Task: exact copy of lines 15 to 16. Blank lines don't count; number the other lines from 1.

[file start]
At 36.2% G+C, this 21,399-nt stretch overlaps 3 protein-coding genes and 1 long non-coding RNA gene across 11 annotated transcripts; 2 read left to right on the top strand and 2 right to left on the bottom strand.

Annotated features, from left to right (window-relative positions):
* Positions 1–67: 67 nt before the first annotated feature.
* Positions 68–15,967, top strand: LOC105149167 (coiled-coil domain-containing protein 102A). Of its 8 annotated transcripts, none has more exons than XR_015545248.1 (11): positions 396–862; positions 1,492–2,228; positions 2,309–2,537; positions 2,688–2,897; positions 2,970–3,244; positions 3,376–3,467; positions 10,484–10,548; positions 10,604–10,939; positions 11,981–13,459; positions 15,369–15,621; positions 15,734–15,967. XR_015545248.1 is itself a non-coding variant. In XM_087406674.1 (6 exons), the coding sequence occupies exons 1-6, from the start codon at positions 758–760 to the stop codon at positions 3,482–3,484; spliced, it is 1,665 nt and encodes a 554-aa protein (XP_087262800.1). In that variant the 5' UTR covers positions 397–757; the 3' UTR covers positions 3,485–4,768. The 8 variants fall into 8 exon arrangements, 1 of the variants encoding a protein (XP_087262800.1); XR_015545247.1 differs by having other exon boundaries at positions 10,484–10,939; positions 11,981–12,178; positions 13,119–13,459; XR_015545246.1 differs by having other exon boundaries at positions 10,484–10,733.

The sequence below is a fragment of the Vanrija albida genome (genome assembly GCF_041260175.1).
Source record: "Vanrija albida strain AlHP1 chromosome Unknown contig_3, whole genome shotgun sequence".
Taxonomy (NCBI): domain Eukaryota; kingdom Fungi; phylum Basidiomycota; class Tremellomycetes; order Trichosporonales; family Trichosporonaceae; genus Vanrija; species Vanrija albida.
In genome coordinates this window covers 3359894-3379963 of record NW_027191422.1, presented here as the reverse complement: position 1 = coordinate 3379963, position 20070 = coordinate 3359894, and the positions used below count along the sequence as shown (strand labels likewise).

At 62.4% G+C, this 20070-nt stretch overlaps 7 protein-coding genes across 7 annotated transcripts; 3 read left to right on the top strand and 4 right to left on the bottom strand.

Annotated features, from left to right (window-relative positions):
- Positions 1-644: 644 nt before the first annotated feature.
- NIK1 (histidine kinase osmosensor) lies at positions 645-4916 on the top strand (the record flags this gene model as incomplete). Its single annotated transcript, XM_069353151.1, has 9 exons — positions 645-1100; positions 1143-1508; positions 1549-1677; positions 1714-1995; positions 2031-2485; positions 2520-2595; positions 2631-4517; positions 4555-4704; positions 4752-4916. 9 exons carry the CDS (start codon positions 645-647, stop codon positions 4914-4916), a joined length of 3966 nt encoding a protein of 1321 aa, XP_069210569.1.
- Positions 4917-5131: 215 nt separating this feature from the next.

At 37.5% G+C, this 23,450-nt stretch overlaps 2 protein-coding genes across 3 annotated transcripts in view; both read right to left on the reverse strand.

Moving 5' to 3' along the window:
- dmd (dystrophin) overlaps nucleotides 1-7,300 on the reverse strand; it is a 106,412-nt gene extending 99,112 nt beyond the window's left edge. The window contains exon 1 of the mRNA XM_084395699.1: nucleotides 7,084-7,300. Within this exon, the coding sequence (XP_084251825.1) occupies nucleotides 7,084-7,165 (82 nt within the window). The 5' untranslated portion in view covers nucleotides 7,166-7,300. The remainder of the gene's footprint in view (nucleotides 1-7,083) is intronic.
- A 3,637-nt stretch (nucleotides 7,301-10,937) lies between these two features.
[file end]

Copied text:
Moving 5' to 3' along the window:
- dmd (dystrophin) overlaps nucleotides 1-7,300 on the reverse strand; it is a 106,412-nt gene extending 99,112 nt beyond the window's left edge. The window contains exon 1 of the mRNA XM_084395699.1: nucleotides 7,084-7,300. Within this exon, the coding sequence (XP_084251825.1) occupies nucleotides 7,084-7,165 (82 nt within the window). The 5' untranslated portion in view covers nucleotides 7,166-7,300. The remainder of the gene's footprint in view (nucleotides 1-7,083) is intronic.